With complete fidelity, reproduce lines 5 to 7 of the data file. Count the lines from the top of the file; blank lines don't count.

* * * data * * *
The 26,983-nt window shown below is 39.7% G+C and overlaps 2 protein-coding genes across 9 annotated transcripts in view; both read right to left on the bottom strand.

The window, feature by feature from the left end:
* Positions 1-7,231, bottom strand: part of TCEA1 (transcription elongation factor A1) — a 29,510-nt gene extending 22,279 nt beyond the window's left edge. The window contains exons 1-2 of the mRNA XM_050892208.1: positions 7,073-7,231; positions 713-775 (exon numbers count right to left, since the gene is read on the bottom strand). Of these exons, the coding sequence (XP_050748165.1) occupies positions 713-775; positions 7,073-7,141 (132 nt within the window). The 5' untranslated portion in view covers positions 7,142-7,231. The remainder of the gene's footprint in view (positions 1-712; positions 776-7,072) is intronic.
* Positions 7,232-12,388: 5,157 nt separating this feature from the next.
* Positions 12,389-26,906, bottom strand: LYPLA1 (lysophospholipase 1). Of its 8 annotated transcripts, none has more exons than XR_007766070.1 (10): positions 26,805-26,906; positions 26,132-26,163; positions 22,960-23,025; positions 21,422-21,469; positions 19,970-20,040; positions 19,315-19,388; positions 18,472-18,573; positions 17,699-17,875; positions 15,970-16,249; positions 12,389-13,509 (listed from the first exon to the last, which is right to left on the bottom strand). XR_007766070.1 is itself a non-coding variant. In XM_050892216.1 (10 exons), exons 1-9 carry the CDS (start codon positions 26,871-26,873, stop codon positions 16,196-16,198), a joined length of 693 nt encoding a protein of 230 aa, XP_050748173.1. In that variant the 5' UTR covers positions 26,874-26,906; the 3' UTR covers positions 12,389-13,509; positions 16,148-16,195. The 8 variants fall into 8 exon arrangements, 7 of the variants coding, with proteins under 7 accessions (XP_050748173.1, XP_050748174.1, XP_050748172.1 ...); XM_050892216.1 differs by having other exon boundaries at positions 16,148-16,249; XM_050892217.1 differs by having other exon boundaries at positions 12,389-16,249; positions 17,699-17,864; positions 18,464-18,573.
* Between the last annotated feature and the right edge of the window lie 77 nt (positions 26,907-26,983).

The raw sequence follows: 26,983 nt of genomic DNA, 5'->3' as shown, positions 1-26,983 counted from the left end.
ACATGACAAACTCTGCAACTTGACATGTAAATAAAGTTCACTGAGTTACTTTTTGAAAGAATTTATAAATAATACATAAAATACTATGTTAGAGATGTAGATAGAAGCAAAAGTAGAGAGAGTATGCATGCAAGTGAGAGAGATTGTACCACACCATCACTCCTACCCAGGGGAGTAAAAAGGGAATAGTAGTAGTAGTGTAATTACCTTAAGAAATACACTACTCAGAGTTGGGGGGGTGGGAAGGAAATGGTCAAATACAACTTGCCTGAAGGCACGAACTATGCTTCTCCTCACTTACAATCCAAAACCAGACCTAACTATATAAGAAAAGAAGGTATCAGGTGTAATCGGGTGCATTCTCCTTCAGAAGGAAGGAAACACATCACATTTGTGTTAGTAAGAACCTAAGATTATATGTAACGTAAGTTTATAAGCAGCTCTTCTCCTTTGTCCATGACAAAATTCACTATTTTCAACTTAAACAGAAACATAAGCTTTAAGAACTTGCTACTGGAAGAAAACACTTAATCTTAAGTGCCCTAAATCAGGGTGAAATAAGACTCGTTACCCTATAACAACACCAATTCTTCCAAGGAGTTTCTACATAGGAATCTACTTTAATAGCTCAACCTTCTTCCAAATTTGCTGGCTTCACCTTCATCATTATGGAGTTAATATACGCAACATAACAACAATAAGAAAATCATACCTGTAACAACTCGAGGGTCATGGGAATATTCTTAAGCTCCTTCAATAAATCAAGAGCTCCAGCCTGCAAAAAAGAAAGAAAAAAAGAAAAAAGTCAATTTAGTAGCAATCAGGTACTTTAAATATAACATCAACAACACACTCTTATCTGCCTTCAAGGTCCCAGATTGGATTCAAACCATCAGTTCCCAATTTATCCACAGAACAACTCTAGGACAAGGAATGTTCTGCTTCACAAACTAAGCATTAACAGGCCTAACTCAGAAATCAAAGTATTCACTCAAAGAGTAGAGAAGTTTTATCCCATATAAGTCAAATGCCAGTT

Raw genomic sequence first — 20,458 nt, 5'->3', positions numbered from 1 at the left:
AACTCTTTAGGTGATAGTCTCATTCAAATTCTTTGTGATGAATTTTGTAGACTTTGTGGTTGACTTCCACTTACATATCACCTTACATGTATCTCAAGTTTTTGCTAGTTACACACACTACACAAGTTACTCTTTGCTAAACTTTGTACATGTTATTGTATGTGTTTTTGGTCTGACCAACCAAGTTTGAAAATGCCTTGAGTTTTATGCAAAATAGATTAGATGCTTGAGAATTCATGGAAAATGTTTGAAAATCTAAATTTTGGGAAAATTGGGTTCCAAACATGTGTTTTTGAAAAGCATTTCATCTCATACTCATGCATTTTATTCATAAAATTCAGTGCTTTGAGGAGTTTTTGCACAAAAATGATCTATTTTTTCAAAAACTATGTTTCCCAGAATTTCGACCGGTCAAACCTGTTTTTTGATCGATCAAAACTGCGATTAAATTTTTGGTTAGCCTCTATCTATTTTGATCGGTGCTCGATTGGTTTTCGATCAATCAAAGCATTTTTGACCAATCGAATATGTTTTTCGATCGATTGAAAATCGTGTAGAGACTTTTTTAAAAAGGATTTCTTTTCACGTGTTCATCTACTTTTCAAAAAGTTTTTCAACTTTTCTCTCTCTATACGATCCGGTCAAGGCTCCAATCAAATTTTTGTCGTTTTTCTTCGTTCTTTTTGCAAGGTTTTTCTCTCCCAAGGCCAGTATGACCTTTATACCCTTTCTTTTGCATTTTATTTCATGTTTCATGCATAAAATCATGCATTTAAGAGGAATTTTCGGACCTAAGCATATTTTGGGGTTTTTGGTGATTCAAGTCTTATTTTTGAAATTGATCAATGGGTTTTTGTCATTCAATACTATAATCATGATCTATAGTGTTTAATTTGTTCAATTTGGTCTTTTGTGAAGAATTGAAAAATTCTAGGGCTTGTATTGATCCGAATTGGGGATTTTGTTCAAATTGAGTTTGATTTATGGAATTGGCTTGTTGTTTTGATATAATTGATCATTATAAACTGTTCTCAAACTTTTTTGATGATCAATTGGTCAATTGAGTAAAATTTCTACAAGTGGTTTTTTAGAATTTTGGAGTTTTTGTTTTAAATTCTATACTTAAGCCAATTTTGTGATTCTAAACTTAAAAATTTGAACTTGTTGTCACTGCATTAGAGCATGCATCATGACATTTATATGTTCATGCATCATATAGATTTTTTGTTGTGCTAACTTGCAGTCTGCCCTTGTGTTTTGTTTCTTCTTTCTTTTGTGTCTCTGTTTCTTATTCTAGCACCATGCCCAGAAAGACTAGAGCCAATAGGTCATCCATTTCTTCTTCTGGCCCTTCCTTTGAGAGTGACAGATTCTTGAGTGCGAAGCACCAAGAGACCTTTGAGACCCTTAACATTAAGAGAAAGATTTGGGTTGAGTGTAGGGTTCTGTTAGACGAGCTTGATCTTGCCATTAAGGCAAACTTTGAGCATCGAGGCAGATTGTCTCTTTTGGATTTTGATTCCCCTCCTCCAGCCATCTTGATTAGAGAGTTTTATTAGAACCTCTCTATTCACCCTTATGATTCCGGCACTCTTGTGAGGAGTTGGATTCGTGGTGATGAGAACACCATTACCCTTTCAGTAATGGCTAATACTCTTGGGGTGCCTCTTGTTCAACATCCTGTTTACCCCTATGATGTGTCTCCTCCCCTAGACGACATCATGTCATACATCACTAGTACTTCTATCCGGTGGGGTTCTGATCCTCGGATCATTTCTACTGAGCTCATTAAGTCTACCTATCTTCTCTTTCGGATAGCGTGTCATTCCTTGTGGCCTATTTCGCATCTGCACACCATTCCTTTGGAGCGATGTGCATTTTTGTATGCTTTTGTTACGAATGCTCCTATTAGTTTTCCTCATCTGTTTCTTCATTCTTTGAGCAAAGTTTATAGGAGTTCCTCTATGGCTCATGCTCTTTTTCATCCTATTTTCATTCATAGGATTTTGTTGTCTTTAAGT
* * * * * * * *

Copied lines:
* Positions 12,389-26,906, bottom strand: LYPLA1 (lysophospholipase 1). Of its 8 annotated transcripts, none has more exons than XR_007766070.1 (10): positions 26,805-26,906; positions 26,132-26,163; positions 22,960-23,025; positions 21,422-21,469; positions 19,970-20,040; positions 19,315-19,388; positions 18,472-18,573; positions 17,699-17,875; positions 15,970-16,249; positions 12,389-13,509 (listed from the first exon to the last, which is right to left on the bottom strand). XR_007766070.1 is itself a non-coding variant. In XM_050892216.1 (10 exons), exons 1-9 carry the CDS (start codon positions 26,871-26,873, stop codon positions 16,196-16,198), a joined length of 693 nt encoding a protein of 230 aa, XP_050748173.1. In that variant the 5' UTR covers positions 26,874-26,906; the 3' UTR covers positions 12,389-13,509; positions 16,148-16,195. The 8 variants fall into 8 exon arrangements, 7 of the variants coding, with proteins under 7 accessions (XP_050748173.1, XP_050748174.1, XP_050748172.1 ...); XM_050892216.1 differs by having other exon boundaries at positions 16,148-16,249; XM_050892217.1 differs by having other exon boundaries at positions 12,389-16,249; positions 17,699-17,864; positions 18,464-18,573.
* Between the last annotated feature and the right edge of the window lie 77 nt (positions 26,907-26,983).

The raw sequence follows: 26,983 nt of genomic DNA, 5'->3' as shown, positions 1-26,983 counted from the left end.